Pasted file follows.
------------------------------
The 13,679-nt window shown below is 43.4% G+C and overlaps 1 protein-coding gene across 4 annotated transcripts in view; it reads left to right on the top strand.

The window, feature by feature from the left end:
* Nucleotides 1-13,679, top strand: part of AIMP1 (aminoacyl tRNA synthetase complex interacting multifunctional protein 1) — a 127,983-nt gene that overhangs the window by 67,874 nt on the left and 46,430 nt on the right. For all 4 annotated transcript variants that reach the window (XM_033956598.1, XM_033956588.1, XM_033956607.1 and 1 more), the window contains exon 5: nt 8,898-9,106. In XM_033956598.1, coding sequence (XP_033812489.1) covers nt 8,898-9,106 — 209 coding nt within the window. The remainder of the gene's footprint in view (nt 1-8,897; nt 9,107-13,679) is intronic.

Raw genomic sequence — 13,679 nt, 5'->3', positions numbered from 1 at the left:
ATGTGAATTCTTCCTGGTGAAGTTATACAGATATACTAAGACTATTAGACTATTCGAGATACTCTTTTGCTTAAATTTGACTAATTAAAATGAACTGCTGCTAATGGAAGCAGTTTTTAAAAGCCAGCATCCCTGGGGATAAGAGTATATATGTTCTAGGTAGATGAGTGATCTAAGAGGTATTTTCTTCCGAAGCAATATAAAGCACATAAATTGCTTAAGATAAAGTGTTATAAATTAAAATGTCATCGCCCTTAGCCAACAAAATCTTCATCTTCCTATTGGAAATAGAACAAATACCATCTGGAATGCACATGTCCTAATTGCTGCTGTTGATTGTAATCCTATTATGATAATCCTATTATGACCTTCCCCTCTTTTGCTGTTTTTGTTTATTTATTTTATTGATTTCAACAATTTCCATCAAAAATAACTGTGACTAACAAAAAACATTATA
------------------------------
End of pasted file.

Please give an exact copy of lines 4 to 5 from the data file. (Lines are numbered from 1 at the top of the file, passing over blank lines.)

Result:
Raw genomic sequence — 13,679 nt, 5'->3', positions numbered from 1 at the left:
ATGTGAATTCTTCCTGGTGAAGTTATACAGATATACTAAGACTATTAGACTATTCGAGATACTCTTTTGCTTAAATTTGACTAATTAAAATGAACTGCTGCTAATGGAAGCAGTTTTTAAAAGCCAGCATCCCTGGGGATAAGAGTATATATGTTCTAGGTAGATGAGTGATCTAAGAGGTATTTTCTTCCGAAGCAATATAAAGCACATAAATTGCTTAAGATAAAGTGTTATAAATTAAAATGTCATCGCCCTTAGCCAACAAAATCTTCATCTTCCTATTGGAAATAGAACAAATACCATCTGGAATGCACATGTCCTAATTGCTGCTGTTGATTGTAATCCTATTATGATAATCCTATTATGACCTTCCCCTCTTTTGCTGTTTTTGTTTATTTATTTTATTGATTTCAACAATTTCCATCAAAAATAACTGTGACTAACAAAAAACATTATA